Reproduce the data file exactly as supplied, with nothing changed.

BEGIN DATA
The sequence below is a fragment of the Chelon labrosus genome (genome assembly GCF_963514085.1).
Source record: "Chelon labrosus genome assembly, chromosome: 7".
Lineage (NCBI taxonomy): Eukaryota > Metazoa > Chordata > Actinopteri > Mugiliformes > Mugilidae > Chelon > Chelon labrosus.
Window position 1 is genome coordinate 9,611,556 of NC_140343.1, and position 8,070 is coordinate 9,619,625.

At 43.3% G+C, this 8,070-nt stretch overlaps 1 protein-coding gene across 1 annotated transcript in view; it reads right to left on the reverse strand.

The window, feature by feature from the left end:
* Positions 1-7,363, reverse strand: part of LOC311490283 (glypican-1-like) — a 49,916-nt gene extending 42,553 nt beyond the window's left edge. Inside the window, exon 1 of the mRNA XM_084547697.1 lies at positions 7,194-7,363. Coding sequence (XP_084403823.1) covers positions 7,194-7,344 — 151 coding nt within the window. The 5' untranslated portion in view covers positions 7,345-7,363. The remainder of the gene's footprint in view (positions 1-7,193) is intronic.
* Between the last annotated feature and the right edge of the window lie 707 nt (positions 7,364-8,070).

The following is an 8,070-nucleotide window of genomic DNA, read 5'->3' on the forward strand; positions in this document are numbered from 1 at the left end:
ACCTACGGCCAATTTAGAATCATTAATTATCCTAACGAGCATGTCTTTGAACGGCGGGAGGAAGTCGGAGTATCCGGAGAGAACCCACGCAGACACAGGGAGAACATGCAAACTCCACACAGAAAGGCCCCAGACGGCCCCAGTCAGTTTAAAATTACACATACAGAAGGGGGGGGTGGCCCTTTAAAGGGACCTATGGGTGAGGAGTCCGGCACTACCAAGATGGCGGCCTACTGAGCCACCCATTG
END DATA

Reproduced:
The sequence below is a fragment of the Chelon labrosus genome (genome assembly GCF_963514085.1).
Source record: "Chelon labrosus genome assembly, chromosome: 7".
Lineage (NCBI taxonomy): Eukaryota > Metazoa > Chordata > Actinopteri > Mugiliformes > Mugilidae > Chelon > Chelon labrosus.
Window position 1 is genome coordinate 9,611,556 of NC_140343.1, and position 8,070 is coordinate 9,619,625.

At 43.3% G+C, this 8,070-nt stretch overlaps 1 protein-coding gene across 1 annotated transcript in view; it reads right to left on the reverse strand.

The window, feature by feature from the left end:
* Positions 1-7,363, reverse strand: part of LOC311490283 (glypican-1-like) — a 49,916-nt gene extending 42,553 nt beyond the window's left edge. Inside the window, exon 1 of the mRNA XM_084547697.1 lies at positions 7,194-7,363. Coding sequence (XP_084403823.1) covers positions 7,194-7,344 — 151 coding nt within the window. The 5' untranslated portion in view covers positions 7,345-7,363. The remainder of the gene's footprint in view (positions 1-7,193) is intronic.
* Between the last annotated feature and the right edge of the window lie 707 nt (positions 7,364-8,070).

The following is an 8,070-nucleotide window of genomic DNA, read 5'->3' on the forward strand; positions in this document are numbered from 1 at the left end:
ACCTACGGCCAATTTAGAATCATTAATTATCCTAACGAGCATGTCTTTGAACGGCGGGAGGAAGTCGGAGTATCCGGAGAGAACCCACGCAGACACAGGGAGAACATGCAAACTCCACACAGAAAGGCCCCAGACGGCCCCAGTCAGTTTAAAATTACACATACAGAAGGGGGGGGTGGCCCTTTAAAGGGACCTATGGGTGAGGAGTCCGGCACTACCAAGATGGCGGCCTACTGAGCCACCCATTG